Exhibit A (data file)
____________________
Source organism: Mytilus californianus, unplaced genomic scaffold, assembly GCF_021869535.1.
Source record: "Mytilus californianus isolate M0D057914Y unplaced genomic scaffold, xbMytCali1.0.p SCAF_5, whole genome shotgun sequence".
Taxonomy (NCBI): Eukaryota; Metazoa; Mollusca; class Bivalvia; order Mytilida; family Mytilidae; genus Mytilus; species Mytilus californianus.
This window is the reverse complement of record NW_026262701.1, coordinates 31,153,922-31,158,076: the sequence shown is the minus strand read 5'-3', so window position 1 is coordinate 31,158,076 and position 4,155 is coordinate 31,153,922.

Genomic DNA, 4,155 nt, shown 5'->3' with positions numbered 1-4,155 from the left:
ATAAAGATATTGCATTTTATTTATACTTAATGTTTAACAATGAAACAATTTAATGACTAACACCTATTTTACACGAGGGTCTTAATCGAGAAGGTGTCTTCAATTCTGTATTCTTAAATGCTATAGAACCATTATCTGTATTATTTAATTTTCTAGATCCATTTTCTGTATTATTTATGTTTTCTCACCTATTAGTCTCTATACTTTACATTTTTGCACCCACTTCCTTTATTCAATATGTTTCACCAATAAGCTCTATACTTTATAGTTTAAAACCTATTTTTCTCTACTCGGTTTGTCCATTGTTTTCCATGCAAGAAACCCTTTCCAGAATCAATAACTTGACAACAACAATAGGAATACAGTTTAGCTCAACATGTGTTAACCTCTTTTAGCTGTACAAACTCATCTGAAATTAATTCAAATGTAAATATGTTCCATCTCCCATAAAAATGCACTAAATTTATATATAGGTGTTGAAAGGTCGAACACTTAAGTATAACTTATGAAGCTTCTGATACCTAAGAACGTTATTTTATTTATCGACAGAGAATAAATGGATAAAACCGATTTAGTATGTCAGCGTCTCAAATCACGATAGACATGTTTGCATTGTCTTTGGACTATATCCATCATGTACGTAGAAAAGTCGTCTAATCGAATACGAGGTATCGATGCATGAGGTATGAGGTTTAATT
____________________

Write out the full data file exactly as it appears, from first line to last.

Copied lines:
Source organism: Mytilus californianus, unplaced genomic scaffold, assembly GCF_021869535.1.
Source record: "Mytilus californianus isolate M0D057914Y unplaced genomic scaffold, xbMytCali1.0.p SCAF_5, whole genome shotgun sequence".
Taxonomy (NCBI): Eukaryota; Metazoa; Mollusca; class Bivalvia; order Mytilida; family Mytilidae; genus Mytilus; species Mytilus californianus.
This window is the reverse complement of record NW_026262701.1, coordinates 31,153,922-31,158,076: the sequence shown is the minus strand read 5'-3', so window position 1 is coordinate 31,158,076 and position 4,155 is coordinate 31,153,922.

Genomic DNA, 4,155 nt, shown 5'->3' with positions numbered 1-4,155 from the left:
ATAAAGATATTGCATTTTATTTATACTTAATGTTTAACAATGAAACAATTTAATGACTAACACCTATTTTACACGAGGGTCTTAATCGAGAAGGTGTCTTCAATTCTGTATTCTTAAATGCTATAGAACCATTATCTGTATTATTTAATTTTCTAGATCCATTTTCTGTATTATTTATGTTTTCTCACCTATTAGTCTCTATACTTTACATTTTTGCACCCACTTCCTTTATTCAATATGTTTCACCAATAAGCTCTATACTTTATAGTTTAAAACCTATTTTTCTCTACTCGGTTTGTCCATTGTTTTCCATGCAAGAAACCCTTTCCAGAATCAATAACTTGACAACAACAATAGGAATACAGTTTAGCTCAACATGTGTTAACCTCTTTTAGCTGTACAAACTCATCTGAAATTAATTCAAATGTAAATATGTTCCATCTCCCATAAAAATGCACTAAATTTATATATAGGTGTTGAAAGGTCGAACACTTAAGTATAACTTATGAAGCTTCTGATACCTAAGAACGTTATTTTATTTATCGACAGAGAATAAATGGATAAAACCGATTTAGTATGTCAGCGTCTCAAATCACGATAGACATGTTTGCATTGTCTTTGGACTATATCCATCATGTACGTAGAAAAGTCGTCTAATCGAATACGAGGTATCGATGCATGAGGTATGAGGTTTAATT